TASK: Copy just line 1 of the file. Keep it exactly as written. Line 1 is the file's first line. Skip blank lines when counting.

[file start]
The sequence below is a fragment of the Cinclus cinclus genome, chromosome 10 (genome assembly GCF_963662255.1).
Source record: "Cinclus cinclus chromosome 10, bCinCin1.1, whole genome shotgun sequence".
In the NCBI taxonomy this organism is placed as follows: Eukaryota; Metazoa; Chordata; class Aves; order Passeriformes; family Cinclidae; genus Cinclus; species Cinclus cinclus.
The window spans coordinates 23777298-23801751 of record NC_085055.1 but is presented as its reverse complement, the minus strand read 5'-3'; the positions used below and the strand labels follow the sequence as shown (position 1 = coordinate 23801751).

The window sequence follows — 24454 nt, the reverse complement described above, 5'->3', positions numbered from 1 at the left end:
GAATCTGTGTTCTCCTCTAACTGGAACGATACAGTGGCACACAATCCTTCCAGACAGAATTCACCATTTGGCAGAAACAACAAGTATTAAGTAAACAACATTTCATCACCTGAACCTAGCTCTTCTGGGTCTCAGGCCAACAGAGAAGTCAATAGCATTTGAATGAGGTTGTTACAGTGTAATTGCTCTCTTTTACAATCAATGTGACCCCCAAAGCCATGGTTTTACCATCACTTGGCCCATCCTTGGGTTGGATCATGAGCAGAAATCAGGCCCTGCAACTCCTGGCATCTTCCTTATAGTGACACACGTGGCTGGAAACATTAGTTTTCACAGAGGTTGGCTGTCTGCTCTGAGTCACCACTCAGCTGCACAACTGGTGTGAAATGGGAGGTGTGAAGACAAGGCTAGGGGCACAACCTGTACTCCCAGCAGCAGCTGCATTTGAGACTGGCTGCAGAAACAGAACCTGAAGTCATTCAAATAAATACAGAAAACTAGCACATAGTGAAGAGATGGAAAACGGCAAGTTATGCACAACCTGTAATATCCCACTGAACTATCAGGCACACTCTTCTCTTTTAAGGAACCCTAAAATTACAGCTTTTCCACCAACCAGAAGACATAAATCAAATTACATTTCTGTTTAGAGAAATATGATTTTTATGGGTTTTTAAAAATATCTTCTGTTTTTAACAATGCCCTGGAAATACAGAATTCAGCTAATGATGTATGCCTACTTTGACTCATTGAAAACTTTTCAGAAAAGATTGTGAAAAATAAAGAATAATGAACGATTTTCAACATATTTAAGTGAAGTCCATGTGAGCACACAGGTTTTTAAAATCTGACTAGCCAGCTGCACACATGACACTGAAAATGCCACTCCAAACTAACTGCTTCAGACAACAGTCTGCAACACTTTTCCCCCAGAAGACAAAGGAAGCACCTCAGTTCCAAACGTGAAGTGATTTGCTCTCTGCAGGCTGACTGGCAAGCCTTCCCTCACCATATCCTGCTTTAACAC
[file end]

The sequence below is a fragment of the Cinclus cinclus genome, chromosome 10 (genome assembly GCF_963662255.1).